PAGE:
Charles Morin was the youngest of three sons of George Albert Morin and Margaret Sullivan. George Morin was the son of a French-Canadian immigrant, a taciturn and inscrutable man who spoke little, but by example, taught them discipline, loyalty and probity. For a time, George served as a civil service attorney in the Bureau of Internal Revenue and drafted significant portions of the Tax Code that was adopted in 1913 following the ratification of the 16th Amendment. He subsequently moved to Boston and opened the city’s first law practice specializing in federal taxation. His success allowed him to acquire a substantial country estate in Weston, where he raised his three sons. During Charles’s childhood, despite his favorable circumstances as a “rich kid,” his closest childhood friendship was not with others of wealth and privilege, but with his neighbor, the son of a struggling local handyman – with whom he remained in contact throughout his life, corresponding with him well into his seventies. That correspondence is as enduringly affectionate as any that would occur between siblings.

Charles was exceptionally precocious. He completed the Weston High School curriculum in three years at the age of 16, also as a skilled football player and concert violinist. He applied and was accepted to Harvard for the following fall, but his mother disapproved of such a young boy going to college. His father took him up to Exeter Academy where he interviewed with the Principal, Lewis Perry. During the interview, Principal Perry informed young Morin that if he came to Exeter he would have to take Latin.

“Why,” the young man asked.

“Because you will not be admitted to Harvard without it,” the elder Perry answered.

To that Charles responded, “I don’t want to take Latin and they accepted me this year without it, why wouldn’t they accept me next year?”

The Headmaster regarded the young man keenly, Morin returning the gaze with a whimsical look.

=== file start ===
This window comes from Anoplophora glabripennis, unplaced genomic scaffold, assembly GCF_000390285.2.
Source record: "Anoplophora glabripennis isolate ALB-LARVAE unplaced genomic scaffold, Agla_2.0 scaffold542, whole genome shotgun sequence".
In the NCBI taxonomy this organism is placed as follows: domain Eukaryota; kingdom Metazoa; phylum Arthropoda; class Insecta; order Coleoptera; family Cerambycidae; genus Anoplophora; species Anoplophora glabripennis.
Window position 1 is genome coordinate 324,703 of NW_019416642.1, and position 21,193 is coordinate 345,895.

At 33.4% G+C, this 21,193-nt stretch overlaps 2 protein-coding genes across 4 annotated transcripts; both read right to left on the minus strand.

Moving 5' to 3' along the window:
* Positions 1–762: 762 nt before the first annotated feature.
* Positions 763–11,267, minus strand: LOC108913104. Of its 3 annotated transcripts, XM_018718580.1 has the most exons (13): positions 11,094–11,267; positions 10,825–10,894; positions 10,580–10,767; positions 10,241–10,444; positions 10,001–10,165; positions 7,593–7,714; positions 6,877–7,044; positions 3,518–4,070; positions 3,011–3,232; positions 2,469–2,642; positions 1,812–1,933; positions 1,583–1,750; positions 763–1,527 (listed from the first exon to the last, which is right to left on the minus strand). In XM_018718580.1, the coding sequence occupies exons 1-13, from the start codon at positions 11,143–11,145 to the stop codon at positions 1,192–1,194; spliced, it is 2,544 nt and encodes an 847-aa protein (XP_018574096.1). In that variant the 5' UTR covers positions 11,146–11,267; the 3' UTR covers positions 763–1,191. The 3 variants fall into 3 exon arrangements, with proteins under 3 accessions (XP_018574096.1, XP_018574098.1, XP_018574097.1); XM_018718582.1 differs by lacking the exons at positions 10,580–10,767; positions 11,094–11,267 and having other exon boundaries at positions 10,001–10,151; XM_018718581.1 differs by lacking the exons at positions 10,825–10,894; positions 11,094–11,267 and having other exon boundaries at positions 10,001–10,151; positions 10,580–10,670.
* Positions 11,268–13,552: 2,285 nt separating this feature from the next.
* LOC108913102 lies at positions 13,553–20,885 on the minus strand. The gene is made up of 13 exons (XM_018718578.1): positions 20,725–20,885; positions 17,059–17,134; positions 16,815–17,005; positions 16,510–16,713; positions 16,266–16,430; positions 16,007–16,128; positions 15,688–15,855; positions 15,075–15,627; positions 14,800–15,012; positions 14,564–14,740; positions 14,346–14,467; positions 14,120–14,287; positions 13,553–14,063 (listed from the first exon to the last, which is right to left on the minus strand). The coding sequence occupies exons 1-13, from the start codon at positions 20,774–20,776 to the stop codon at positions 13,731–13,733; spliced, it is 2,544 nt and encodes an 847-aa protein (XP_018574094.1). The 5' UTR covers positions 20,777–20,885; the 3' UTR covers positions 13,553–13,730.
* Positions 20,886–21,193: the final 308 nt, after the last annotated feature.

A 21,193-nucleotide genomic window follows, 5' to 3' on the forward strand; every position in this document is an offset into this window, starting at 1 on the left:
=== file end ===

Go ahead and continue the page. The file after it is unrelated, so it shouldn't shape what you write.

Principal Perry acknowledged that he didn’t need to take Latin, and the following fall Charles was off for his post-graduate year at Exeter.

There, he excelled at his studies, football and tennis for sports, and classical violin. He graduated from Exeter with Honors and entered Harvard the following fall of 1939.

Harvard brought out the mischief in Charlie Morin, although precisely how it was expressed remains a closed secret. He corresponded with several of his classmates well into their retirement years, but they all declined my invitation to reminisce (or wished they could but were past remembering). They all assured this author, however, that he was a “hell-raiser,” and they said it with marvel and affection. His sons saw plenty of evidence of that truth in the later years.

Morin’s relationships with his siblings are a matter of some mystery. He never spoke of his brothers, George and Phillip. Years later, his wife would divulge a few frayed threads of the discord to the Morin sons. After their parents had passed away, Morin’s oldest brother, George, contracted polio. He was unable to afford his own medical care, and without complaint (as a matter of duty), Charles financed all of his medical needs, to some financial peril of his own. When the other brother fell on hard times and sought an equal measure of his generosity, Charles resented it. When the children of George called years later looking for their own gravy train, Charles shut the door to filial duty for good.